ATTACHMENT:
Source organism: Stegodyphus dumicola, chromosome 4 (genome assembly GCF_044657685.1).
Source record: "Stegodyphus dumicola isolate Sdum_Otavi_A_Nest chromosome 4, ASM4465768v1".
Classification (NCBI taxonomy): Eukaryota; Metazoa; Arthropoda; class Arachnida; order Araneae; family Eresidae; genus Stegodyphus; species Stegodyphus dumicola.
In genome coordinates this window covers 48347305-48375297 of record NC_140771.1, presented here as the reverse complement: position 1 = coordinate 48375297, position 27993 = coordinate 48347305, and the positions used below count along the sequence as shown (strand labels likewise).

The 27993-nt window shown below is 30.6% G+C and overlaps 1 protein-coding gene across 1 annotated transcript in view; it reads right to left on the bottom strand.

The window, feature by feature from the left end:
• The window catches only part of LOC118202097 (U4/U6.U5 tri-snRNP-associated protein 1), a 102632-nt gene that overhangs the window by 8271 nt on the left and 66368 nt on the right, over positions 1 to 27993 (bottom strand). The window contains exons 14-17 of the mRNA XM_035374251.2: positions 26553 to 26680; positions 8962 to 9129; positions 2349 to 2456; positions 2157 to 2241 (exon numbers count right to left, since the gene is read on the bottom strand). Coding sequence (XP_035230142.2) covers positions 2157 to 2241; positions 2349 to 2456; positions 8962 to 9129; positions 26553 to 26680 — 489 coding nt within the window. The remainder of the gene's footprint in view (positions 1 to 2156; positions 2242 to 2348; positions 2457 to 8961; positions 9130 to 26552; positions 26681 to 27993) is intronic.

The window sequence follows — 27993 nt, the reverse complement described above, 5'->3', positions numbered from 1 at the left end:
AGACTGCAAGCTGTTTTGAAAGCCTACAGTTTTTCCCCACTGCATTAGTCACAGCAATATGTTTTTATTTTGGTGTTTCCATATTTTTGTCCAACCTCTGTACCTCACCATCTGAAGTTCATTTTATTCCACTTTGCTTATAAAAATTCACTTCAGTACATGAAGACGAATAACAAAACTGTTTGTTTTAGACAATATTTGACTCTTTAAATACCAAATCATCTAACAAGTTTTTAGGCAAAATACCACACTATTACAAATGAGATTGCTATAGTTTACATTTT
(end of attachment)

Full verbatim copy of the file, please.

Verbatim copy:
Source organism: Stegodyphus dumicola, chromosome 4 (genome assembly GCF_044657685.1).
Source record: "Stegodyphus dumicola isolate Sdum_Otavi_A_Nest chromosome 4, ASM4465768v1".
Classification (NCBI taxonomy): Eukaryota; Metazoa; Arthropoda; class Arachnida; order Araneae; family Eresidae; genus Stegodyphus; species Stegodyphus dumicola.
In genome coordinates this window covers 48347305-48375297 of record NC_140771.1, presented here as the reverse complement: position 1 = coordinate 48375297, position 27993 = coordinate 48347305, and the positions used below count along the sequence as shown (strand labels likewise).

The 27993-nt window shown below is 30.6% G+C and overlaps 1 protein-coding gene across 1 annotated transcript in view; it reads right to left on the bottom strand.

The window, feature by feature from the left end:
• The window catches only part of LOC118202097 (U4/U6.U5 tri-snRNP-associated protein 1), a 102632-nt gene that overhangs the window by 8271 nt on the left and 66368 nt on the right, over positions 1 to 27993 (bottom strand). The window contains exons 14-17 of the mRNA XM_035374251.2: positions 26553 to 26680; positions 8962 to 9129; positions 2349 to 2456; positions 2157 to 2241 (exon numbers count right to left, since the gene is read on the bottom strand). Coding sequence (XP_035230142.2) covers positions 2157 to 2241; positions 2349 to 2456; positions 8962 to 9129; positions 26553 to 26680 — 489 coding nt within the window. The remainder of the gene's footprint in view (positions 1 to 2156; positions 2242 to 2348; positions 2457 to 8961; positions 9130 to 26552; positions 26681 to 27993) is intronic.

The window sequence follows — 27993 nt, the reverse complement described above, 5'->3', positions numbered from 1 at the left end:
AGACTGCAAGCTGTTTTGAAAGCCTACAGTTTTTCCCCACTGCATTAGTCACAGCAATATGTTTTTATTTTGGTGTTTCCATATTTTTGTCCAACCTCTGTACCTCACCATCTGAAGTTCATTTTATTCCACTTTGCTTATAAAAATTCACTTCAGTACATGAAGACGAATAACAAAACTGTTTGTTTTAGACAATATTTGACTCTTTAAATACCAAATCATCTAACAAGTTTTTAGGCAAAATACCACACTATTACAAATGAGATTGCTATAGTTTACATTTT